Staunton, May 26 – A day after Nadya Savchenko returned to a hero’s welcome in Ukraine and when many are predicting she will re-energize Ukrainian political life and even ultimately become president of that country, some are worrying that Ukrainians will soon forget her and that the West will forget Ukraine.
Vladimir Putin may be counting on both, hoping that his decision to send her home, however unpopular it may be among many Russians now and however much attention she is receiving from Ukrainians and people around the world, will contribute to confusion in Kyiv and ever less willingness in the West to support Ukraine against his aggression.
Either of these things would be a tragedy, but neither can be excluded given the short attention spans of people in both places. Instead, they can be blocked only by recognizing that they are real dangers and that Moscow and pro-Moscow groups in Russia, in Ukraine and in the West will do everything they can to promote them.
Two articles on the Novy Region 2 portal today thus provide a necessary warning of what may happen after the celebrations die down, as well as an important part of the explanation as to why Putin released the Ukrainian pilot now.
In the first, journalist Viktoriya Matviyenko cites the words of Russian military commentator Arkady Babchenko that the Ukrainians love to elevate someone to the status of hero and then overthrow them (nr2.com.ua/News/politics_and_society/CHerez-nedelyu-v-Ukraine-nachnetsya-process-degeroizacii-Savchenko-zhurnalist-120016.html).
There will be “weeks of euphoria,” and then quietly and in an almost unnoticed fashion, “a process of de-hero-ization” in which this or that politician or journalist will complain about this or that word spoken by Savchenko or action taken by her and in which Ukrainians will simply turn away and focus on other issues.
Matviyenko also cites the argument of Ukrainian political analyst Aleksey Golobutsy that Savchenko’s return was critically important for Ukraine and now the most important task is that she “remain a moral authority for all of Ukraine,” rather than being drawn into the political fray and inevitably reduced to a politician like any other.
In the second article, Ukrainian commentator Oleg Shro suggests that the return of Savchenko will only accelerate the turning away of the United States from Ukraine, something Moscow has long sought and that would give Putin a victory that he certainly does not deserve (nr2.com.ua/blogs/Oleg_Shro/SSHA-teryayut-interes-k-Ukraine-120021.html).
Indeed, he argues, her return may be a turning point or at the very least a warning bell for Ukrainians. “There is the opinion that the US State Department was involved in the pardoning of Nadezhda Savchenko, and it is not excluded that John Kerry and Victoria Nuland used their influence on Russian President Vladimir Putin.”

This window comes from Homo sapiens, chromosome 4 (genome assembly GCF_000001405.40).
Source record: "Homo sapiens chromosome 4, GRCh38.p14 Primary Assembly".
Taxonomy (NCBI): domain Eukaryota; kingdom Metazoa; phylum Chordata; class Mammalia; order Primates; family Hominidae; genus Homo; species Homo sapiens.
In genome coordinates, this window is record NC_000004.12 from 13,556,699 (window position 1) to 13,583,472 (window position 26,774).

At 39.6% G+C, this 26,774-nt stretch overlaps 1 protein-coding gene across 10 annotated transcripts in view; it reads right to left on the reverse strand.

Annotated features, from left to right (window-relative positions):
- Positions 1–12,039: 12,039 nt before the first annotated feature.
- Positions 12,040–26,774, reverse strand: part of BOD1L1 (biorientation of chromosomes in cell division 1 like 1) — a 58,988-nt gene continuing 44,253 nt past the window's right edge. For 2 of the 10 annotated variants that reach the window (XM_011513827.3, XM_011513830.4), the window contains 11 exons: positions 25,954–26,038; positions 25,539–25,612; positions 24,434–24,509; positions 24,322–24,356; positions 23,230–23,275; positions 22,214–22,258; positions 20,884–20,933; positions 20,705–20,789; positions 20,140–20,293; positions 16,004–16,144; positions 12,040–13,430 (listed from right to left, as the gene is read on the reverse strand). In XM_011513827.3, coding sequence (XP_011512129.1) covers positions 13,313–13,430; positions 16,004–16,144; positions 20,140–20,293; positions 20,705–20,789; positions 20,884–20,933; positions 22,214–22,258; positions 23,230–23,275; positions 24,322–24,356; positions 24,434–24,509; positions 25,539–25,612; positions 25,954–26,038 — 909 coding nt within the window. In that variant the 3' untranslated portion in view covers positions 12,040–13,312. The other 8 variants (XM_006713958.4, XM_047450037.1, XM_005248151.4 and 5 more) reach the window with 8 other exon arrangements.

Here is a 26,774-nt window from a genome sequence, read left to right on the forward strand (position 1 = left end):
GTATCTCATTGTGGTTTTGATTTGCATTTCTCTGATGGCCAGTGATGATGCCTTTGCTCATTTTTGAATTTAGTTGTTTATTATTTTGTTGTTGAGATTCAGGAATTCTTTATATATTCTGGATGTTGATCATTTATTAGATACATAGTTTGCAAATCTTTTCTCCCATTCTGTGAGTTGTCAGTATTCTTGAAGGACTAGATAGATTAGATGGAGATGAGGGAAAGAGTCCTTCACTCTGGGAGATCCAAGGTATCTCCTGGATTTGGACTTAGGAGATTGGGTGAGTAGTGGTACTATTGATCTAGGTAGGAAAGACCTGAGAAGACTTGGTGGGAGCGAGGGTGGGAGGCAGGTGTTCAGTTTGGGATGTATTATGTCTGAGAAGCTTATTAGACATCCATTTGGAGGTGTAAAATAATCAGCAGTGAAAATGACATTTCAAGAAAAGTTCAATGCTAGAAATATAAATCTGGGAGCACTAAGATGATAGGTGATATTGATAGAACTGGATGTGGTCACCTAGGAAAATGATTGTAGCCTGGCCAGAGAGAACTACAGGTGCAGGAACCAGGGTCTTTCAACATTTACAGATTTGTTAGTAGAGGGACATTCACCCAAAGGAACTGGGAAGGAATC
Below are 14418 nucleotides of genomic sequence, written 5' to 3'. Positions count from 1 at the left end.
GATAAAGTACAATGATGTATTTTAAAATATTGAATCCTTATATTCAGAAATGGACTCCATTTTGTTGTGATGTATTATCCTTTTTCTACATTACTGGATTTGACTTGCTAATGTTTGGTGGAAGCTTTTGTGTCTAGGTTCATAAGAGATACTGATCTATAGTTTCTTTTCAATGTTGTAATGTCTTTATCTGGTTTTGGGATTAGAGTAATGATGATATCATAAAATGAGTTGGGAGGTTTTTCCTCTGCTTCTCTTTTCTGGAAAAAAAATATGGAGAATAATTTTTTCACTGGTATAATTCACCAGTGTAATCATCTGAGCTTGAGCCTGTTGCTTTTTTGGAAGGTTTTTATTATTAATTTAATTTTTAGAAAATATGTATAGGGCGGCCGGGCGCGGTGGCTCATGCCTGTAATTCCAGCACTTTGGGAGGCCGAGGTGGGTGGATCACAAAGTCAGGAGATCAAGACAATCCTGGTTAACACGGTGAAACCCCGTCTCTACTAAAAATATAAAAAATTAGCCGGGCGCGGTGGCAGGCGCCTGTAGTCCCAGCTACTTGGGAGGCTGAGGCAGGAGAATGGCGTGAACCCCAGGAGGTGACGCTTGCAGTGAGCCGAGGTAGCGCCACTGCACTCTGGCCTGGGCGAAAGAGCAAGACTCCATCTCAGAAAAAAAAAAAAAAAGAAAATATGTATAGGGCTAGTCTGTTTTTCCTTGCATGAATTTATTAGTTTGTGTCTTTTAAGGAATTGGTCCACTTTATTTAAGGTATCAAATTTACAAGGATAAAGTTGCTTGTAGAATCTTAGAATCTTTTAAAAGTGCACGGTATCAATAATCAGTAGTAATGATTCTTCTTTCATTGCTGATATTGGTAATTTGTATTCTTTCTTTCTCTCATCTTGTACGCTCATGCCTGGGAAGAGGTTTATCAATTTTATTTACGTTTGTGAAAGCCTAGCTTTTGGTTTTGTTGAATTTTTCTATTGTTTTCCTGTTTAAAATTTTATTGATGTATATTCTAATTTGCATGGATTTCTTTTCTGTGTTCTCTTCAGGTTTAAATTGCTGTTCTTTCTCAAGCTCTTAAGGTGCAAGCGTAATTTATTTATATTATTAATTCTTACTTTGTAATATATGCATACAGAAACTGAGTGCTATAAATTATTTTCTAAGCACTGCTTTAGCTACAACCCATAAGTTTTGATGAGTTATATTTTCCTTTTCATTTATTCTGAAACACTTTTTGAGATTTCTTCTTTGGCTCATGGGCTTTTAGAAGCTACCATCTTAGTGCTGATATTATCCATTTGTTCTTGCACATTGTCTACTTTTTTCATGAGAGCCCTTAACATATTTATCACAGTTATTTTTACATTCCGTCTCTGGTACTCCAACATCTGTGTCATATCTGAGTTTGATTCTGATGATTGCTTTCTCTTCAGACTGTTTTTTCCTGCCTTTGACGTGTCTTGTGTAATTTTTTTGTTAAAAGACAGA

In that event, Shro says, “it is completely real that Russia by this action engaged in a kind of bargaining to extinguish its [current] sharp conflict with the EU and the US” which involves sanctions. These aren’t going to be lifted immediately, he continues, “but the sharpness of the conflict will be extinguished and the Russian-Ukrainian war frozen.”
The reasons for this are obvious, he continues. The US “is not ready for decisive and tough actions toward Russia,” and many in Washington believe that it should cede the Ukrainian problem to Europe and “distance itself from all European problems focusing instead on its domestic problems” given that Ukraine has not reformed as much as Washington wanted.
Moreover, Shro says, the US has other geopolitical problems, including ISIS, the future of the EU if Britain votes to leave that bloc, as well as ethnic and religious problems within Europe. In this situation, he argues, “freezing” the Russia-Ukraine conflict and thus putting it on the back burner looks like a good choice.
And all this is complicated by the US presidential elections. President Barack Obama hasn’t been prepared to take decisive actions against Russian aggression, Shro says, but it is far from clear whether his successor will change that vector or perhaps decide to “sacrifice” Ukraine in order to restart relations with Moscow.
In that event, Shro says, Ukraine will be cast in the role of “’a swamp for Russian tanks’” while NATO builds up its “’Eastern Wall’ in the Baltic countries, Poland and Romania,” an arrangement that would leave Ukraine in a dangerous position.Of course, he concludes, “support for Ukraine won’t stop, but its role will be as a ‘gray zone’ buffer between NATO and Russia.”